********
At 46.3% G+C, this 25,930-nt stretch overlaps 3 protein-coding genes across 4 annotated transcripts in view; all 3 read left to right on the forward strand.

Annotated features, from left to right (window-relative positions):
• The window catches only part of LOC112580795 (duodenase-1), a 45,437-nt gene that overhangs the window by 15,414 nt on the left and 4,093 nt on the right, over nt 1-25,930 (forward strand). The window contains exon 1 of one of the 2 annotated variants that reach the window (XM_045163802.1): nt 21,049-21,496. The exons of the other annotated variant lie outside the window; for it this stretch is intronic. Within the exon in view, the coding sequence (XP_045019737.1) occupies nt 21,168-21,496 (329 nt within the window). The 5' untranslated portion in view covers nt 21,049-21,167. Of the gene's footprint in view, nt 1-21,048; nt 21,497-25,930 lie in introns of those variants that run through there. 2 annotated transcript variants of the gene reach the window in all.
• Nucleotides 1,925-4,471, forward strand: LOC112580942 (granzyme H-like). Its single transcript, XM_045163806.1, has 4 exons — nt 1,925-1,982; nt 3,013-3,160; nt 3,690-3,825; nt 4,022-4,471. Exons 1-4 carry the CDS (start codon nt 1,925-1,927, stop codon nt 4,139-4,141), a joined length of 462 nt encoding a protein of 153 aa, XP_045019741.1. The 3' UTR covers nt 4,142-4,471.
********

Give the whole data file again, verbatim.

At 46.3% G+C, this 25,930-nt stretch overlaps 3 protein-coding genes across 4 annotated transcripts in view; all 3 read left to right on the forward strand.

Annotated features, from left to right (window-relative positions):
• The window catches only part of LOC112580795 (duodenase-1), a 45,437-nt gene that overhangs the window by 15,414 nt on the left and 4,093 nt on the right, over nt 1-25,930 (forward strand). The window contains exon 1 of one of the 2 annotated variants that reach the window (XM_045163802.1): nt 21,049-21,496. The exons of the other annotated variant lie outside the window; for it this stretch is intronic. Within the exon in view, the coding sequence (XP_045019737.1) occupies nt 21,168-21,496 (329 nt within the window). The 5' untranslated portion in view covers nt 21,049-21,167. Of the gene's footprint in view, nt 1-21,048; nt 21,497-25,930 lie in introns of those variants that run through there. 2 annotated transcript variants of the gene reach the window in all.
• Nucleotides 1,925-4,471, forward strand: LOC112580942 (granzyme H-like). Its single transcript, XM_045163806.1, has 4 exons — nt 1,925-1,982; nt 3,013-3,160; nt 3,690-3,825; nt 4,022-4,471. Exons 1-4 carry the CDS (start codon nt 1,925-1,927, stop codon nt 4,139-4,141), a joined length of 462 nt encoding a protein of 153 aa, XP_045019741.1. The 3' UTR covers nt 4,142-4,471.